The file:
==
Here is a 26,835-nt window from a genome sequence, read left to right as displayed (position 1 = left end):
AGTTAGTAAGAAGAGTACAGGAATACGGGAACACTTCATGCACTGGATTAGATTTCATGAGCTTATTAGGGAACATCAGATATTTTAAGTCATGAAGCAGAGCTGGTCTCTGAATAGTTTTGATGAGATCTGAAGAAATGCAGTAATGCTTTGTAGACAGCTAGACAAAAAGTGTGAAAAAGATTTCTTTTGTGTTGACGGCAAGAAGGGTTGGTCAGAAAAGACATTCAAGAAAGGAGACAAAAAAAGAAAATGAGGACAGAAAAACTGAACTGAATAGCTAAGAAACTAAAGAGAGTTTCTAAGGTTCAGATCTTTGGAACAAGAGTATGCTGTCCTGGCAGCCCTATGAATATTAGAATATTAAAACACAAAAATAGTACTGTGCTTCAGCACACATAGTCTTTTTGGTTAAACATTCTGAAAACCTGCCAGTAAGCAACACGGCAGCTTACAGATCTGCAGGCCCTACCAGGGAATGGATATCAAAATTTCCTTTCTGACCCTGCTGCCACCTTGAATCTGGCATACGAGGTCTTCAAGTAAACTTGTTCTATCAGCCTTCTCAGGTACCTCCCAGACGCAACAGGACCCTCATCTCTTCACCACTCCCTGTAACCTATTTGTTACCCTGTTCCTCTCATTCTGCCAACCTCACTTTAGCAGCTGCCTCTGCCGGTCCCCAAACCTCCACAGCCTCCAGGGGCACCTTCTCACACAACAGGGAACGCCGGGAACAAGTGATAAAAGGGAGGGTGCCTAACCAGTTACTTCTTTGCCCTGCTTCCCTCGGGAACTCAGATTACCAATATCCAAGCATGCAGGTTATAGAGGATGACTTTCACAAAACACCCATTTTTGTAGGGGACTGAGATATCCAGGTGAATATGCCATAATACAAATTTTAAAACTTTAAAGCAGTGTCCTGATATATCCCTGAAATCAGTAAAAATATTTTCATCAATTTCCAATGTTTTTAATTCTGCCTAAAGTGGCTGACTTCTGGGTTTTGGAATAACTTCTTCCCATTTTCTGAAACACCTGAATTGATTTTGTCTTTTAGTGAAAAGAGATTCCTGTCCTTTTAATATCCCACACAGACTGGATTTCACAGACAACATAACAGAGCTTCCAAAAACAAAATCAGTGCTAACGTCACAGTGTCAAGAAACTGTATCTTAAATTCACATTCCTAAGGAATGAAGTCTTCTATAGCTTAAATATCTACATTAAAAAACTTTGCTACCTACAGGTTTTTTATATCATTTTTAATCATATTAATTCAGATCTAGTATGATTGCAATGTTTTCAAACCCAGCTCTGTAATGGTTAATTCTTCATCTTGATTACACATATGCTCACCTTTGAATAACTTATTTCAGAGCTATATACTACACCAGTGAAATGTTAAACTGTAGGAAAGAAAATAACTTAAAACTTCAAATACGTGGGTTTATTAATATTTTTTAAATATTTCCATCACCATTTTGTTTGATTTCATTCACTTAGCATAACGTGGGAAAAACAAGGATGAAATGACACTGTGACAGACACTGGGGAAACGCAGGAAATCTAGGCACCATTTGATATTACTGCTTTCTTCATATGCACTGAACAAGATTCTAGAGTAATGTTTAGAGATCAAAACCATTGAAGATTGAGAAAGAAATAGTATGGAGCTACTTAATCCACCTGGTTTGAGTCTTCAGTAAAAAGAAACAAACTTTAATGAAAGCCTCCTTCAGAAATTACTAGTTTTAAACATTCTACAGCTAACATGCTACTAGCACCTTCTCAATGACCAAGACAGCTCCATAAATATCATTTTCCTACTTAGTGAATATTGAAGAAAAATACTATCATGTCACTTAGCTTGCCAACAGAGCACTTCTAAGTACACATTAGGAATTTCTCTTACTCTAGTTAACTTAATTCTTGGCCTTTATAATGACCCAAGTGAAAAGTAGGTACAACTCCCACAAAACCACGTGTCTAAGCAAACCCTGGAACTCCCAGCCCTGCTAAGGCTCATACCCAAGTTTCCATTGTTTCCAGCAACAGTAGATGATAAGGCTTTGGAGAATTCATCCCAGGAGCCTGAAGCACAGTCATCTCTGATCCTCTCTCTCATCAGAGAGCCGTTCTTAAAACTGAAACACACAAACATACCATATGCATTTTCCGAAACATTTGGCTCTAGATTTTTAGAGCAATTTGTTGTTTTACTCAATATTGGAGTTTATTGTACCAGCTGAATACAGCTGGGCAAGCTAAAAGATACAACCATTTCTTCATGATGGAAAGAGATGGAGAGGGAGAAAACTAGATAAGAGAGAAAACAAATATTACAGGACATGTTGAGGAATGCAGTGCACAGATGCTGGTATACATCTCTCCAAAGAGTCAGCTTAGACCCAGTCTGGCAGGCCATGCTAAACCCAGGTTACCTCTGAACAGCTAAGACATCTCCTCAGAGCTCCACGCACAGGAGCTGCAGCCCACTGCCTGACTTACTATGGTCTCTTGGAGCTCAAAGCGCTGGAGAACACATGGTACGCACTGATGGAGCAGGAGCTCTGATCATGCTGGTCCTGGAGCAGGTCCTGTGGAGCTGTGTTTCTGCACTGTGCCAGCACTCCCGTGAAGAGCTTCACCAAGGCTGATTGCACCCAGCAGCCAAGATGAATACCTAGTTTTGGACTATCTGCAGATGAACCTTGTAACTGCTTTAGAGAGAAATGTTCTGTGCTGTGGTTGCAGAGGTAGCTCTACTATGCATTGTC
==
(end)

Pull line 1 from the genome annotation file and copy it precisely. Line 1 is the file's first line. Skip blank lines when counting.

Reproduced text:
Here is a 26,835-nt window from a genome sequence, read left to right as displayed (position 1 = left end):